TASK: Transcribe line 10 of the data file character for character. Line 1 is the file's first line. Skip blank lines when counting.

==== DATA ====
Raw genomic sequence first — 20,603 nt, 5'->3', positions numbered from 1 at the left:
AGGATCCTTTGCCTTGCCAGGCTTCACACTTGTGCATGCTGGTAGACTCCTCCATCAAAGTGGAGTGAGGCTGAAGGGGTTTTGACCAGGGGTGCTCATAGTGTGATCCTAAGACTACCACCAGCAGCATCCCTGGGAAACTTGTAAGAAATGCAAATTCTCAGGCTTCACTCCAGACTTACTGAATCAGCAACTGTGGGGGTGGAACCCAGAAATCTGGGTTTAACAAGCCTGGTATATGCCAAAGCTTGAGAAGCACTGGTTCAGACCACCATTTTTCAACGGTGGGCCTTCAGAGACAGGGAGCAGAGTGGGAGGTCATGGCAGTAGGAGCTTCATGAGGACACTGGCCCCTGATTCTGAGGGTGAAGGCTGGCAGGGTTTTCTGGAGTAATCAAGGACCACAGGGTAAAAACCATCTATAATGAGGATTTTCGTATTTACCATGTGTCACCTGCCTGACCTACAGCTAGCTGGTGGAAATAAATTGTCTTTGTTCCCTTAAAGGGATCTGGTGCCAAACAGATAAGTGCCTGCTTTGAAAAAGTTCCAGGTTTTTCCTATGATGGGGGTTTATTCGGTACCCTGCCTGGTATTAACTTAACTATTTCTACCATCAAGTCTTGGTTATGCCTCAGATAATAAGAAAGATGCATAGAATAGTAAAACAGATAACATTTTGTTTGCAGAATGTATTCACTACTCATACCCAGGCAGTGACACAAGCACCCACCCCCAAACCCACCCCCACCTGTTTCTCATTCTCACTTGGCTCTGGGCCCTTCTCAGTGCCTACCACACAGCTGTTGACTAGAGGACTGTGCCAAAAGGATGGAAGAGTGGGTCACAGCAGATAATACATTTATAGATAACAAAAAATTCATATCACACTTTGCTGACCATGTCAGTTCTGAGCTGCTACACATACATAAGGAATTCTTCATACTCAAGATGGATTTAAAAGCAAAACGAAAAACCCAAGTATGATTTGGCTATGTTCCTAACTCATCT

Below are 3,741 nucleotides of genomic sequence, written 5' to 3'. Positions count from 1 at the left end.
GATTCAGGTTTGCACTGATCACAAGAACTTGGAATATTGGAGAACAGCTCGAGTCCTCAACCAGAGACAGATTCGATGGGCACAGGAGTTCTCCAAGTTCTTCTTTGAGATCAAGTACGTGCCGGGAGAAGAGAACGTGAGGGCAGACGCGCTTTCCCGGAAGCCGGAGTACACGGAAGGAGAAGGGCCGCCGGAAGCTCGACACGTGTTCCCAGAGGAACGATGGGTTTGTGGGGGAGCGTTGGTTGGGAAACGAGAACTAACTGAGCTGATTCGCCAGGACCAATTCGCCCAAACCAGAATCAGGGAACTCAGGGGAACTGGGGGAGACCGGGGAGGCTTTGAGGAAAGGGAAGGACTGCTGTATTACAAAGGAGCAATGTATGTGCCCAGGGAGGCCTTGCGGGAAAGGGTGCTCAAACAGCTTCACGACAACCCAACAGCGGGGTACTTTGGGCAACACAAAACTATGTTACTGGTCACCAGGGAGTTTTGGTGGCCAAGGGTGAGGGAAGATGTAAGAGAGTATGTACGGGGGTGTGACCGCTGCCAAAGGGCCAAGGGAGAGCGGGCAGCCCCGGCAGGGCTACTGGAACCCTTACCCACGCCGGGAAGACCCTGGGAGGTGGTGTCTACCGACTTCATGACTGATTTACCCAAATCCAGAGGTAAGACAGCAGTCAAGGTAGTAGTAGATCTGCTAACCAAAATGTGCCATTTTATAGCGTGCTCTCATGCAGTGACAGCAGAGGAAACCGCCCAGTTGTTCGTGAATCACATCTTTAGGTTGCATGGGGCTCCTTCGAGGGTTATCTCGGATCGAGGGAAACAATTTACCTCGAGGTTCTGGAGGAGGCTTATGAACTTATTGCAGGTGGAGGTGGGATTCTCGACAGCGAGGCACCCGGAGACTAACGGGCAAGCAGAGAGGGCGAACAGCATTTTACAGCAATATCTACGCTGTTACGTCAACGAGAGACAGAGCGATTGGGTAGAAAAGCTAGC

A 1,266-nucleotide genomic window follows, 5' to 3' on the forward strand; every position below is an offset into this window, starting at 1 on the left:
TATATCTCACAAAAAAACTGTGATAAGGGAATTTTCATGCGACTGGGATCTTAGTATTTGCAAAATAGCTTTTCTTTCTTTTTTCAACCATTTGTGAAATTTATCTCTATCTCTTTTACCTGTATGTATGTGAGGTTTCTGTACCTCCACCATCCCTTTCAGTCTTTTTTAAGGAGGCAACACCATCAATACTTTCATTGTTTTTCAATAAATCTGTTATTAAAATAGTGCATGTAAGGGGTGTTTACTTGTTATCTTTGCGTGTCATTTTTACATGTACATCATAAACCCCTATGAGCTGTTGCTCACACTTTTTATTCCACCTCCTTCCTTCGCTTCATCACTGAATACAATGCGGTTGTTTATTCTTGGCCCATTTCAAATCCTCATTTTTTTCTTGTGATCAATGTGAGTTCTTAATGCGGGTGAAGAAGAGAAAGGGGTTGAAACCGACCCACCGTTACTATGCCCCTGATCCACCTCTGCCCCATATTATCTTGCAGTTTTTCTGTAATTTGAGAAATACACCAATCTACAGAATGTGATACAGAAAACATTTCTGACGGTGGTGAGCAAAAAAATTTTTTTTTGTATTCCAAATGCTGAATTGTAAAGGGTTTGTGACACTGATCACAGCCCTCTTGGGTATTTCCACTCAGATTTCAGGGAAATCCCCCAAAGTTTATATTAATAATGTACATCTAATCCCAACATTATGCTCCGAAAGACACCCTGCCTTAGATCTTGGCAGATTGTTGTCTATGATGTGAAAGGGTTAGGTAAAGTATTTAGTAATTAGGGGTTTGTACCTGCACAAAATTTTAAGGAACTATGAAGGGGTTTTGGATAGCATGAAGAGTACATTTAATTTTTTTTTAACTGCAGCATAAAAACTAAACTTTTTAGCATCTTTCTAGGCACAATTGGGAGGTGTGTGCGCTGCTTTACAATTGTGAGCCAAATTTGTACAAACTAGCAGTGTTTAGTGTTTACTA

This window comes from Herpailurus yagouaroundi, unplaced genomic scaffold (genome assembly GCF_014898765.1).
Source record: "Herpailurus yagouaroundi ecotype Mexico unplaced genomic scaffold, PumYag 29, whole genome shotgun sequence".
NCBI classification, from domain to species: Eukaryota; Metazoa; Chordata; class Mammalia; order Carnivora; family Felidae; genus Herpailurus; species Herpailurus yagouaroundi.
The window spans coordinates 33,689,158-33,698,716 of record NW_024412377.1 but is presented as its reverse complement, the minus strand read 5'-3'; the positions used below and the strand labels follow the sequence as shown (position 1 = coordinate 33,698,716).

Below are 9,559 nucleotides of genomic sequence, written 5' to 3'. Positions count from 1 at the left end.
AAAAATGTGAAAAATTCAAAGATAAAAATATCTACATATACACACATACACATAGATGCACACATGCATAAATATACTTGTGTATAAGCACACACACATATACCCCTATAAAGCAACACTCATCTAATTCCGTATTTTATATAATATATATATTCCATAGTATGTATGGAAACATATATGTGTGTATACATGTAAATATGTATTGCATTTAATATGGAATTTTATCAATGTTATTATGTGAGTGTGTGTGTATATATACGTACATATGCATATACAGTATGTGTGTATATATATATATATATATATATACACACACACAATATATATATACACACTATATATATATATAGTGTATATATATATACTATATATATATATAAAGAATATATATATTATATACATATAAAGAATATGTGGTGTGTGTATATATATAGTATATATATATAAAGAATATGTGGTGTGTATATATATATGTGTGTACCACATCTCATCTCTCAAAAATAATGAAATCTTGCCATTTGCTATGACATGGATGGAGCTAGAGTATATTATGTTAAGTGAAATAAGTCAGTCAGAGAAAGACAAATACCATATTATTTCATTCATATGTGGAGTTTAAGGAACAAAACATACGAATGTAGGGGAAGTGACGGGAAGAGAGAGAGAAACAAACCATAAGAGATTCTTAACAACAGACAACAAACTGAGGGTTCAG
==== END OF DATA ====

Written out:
The window spans coordinates 33,689,158-33,698,716 of record NW_024412377.1 but is presented as its reverse complement, the minus strand read 5'-3'; the positions used below and the strand labels follow the sequence as shown (position 1 = coordinate 33,698,716).